Friday, March 17, 2017



"People living in the United States have entered into one of the most dangerous periods of the 21st century. President Donald Trump is not only a twisted caricature of every variation of economic, political, educational, and social fundamentalism, he is the apogee of an increasingly intolerant and authoritarian culture committed to destroying free speech, civil rights, women’s reproductive freedoms, and all vestiges of economic justice and democracy."

In the above essay Giroux mentions the ongoing crusade to ban books by Howard Zinn. Attempts to rewrite history and relocate brilliant voices of dissent to the memory hole is as Orwellian as it gets. I recently read Zinn's book, Declarations of Independence. Its narrative is straight forward and I recommend it if you want to understand more about our history without the taint of establishment BS.

Quoting Wikipedia on Howard Zinn:
"Howard Zinn (August 24, 1922 – January 27, 2010) was an American historian, playwright, and social activist. He was a political science professor at Boston University.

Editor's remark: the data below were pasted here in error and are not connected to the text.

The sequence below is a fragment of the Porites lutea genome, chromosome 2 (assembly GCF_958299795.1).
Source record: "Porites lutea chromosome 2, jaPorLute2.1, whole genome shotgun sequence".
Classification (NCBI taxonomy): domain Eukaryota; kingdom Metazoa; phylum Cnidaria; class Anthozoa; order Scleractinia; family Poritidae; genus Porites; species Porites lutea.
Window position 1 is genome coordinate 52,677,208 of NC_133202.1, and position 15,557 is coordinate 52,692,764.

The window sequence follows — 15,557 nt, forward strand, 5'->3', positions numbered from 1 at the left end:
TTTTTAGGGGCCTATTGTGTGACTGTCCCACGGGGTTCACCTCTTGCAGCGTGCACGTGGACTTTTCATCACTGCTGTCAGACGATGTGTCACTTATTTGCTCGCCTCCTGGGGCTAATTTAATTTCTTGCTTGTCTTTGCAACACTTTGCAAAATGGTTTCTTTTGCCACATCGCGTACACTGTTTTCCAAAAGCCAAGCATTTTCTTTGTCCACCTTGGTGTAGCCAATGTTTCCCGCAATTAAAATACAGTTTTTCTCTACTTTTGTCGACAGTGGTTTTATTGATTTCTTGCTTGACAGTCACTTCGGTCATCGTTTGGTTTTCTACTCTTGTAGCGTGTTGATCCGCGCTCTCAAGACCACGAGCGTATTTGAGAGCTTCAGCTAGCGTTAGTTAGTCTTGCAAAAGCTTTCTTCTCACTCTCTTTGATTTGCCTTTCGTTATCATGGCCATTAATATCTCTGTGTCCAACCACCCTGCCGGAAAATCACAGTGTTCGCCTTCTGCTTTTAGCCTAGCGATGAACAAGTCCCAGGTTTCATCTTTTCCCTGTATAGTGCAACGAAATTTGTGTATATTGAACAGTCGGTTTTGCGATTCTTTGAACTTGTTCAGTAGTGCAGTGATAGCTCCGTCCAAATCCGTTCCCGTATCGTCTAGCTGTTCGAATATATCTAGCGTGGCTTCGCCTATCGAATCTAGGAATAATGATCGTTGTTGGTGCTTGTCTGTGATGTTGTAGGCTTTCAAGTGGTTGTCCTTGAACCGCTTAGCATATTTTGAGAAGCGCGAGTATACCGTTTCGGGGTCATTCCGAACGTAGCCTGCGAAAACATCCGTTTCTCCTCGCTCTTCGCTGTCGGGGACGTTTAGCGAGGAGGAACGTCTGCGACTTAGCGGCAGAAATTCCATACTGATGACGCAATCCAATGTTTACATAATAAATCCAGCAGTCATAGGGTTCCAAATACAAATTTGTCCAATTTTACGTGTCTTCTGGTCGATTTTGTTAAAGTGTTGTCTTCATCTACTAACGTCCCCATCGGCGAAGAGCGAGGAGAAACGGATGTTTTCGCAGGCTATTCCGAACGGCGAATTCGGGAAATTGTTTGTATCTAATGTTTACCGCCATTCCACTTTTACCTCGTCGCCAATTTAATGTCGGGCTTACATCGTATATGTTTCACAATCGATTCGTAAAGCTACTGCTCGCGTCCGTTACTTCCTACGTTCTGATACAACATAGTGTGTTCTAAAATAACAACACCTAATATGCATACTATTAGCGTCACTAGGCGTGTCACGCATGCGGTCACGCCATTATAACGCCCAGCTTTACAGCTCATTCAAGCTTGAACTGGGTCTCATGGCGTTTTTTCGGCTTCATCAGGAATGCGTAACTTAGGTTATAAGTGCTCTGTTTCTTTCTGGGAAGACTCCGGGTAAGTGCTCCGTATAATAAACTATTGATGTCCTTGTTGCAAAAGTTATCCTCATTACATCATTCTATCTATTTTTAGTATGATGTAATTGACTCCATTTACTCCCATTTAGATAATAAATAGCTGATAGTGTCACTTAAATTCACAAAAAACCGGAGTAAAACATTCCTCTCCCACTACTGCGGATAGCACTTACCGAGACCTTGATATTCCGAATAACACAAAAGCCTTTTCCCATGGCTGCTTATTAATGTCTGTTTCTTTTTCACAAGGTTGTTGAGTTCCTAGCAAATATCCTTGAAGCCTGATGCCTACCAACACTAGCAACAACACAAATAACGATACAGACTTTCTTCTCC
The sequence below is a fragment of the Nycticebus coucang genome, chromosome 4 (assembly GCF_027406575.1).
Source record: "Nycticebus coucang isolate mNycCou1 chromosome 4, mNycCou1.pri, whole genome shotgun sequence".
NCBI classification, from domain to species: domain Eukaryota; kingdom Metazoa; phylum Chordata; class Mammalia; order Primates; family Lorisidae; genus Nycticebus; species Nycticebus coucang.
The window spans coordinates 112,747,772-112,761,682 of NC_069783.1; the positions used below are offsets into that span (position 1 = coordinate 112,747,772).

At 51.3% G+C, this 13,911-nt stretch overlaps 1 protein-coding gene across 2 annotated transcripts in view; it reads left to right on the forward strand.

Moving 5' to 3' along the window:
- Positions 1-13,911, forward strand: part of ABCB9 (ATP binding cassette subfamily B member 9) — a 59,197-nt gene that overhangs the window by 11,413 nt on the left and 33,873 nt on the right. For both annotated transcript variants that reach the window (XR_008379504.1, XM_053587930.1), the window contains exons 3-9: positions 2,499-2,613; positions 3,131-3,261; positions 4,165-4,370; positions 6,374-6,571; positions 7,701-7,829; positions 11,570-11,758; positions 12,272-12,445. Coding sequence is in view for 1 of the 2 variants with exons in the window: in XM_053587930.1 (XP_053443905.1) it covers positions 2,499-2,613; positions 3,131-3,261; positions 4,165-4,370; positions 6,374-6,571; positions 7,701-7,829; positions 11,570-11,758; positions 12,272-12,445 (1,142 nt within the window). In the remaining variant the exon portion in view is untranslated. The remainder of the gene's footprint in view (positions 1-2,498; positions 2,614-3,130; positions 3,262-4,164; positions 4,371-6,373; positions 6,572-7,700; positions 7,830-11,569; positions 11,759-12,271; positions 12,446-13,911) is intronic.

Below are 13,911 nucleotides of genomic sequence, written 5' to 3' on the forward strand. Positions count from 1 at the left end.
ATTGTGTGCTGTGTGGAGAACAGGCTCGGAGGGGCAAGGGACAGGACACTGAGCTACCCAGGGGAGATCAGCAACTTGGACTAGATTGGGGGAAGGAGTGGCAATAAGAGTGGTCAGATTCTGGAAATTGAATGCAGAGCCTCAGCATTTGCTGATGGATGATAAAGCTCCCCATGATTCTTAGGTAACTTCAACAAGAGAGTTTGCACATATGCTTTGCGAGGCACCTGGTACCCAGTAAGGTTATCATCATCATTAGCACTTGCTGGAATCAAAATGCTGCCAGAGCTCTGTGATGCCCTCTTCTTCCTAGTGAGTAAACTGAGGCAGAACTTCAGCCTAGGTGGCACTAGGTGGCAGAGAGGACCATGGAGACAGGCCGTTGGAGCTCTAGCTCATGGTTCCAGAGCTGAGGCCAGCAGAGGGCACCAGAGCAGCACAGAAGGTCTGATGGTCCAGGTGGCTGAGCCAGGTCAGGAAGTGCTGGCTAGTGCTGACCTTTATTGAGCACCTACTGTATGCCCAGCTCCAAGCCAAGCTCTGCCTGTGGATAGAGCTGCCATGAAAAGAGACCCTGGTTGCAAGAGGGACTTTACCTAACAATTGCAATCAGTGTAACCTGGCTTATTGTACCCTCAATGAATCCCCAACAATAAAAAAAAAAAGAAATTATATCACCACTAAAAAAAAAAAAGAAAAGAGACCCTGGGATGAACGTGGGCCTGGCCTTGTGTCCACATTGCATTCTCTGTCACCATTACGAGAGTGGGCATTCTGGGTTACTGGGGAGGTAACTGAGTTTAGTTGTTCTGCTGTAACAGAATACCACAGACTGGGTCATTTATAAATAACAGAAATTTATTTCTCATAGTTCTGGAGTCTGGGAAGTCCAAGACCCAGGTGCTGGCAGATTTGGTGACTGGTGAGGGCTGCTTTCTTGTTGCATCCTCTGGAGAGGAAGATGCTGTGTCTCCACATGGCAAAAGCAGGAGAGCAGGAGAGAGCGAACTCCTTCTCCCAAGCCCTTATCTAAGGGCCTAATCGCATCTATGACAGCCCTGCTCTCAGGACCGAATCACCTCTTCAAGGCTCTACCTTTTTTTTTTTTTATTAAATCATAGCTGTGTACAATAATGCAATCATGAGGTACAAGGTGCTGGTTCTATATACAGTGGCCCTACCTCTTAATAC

Zinn wrote more than twenty books, including his best-selling and influential A People's History of the United States. In 2007, he published a version of it for younger readers, A Young People′s History of the United States.

Zinn described himself as "something of an anarchist, something of a socialist. Maybe a democratic socialist." He wrote extensively about the civil rights and anti-war movements, and labor history of the United States. His memoir, You Can't Be Neutral on a Moving Train, was also the title of a 2004 documentary about Zinn's life and work."

Legislation from Rep. Kim Hendren would keep legendary historian's works from all public and charter schools

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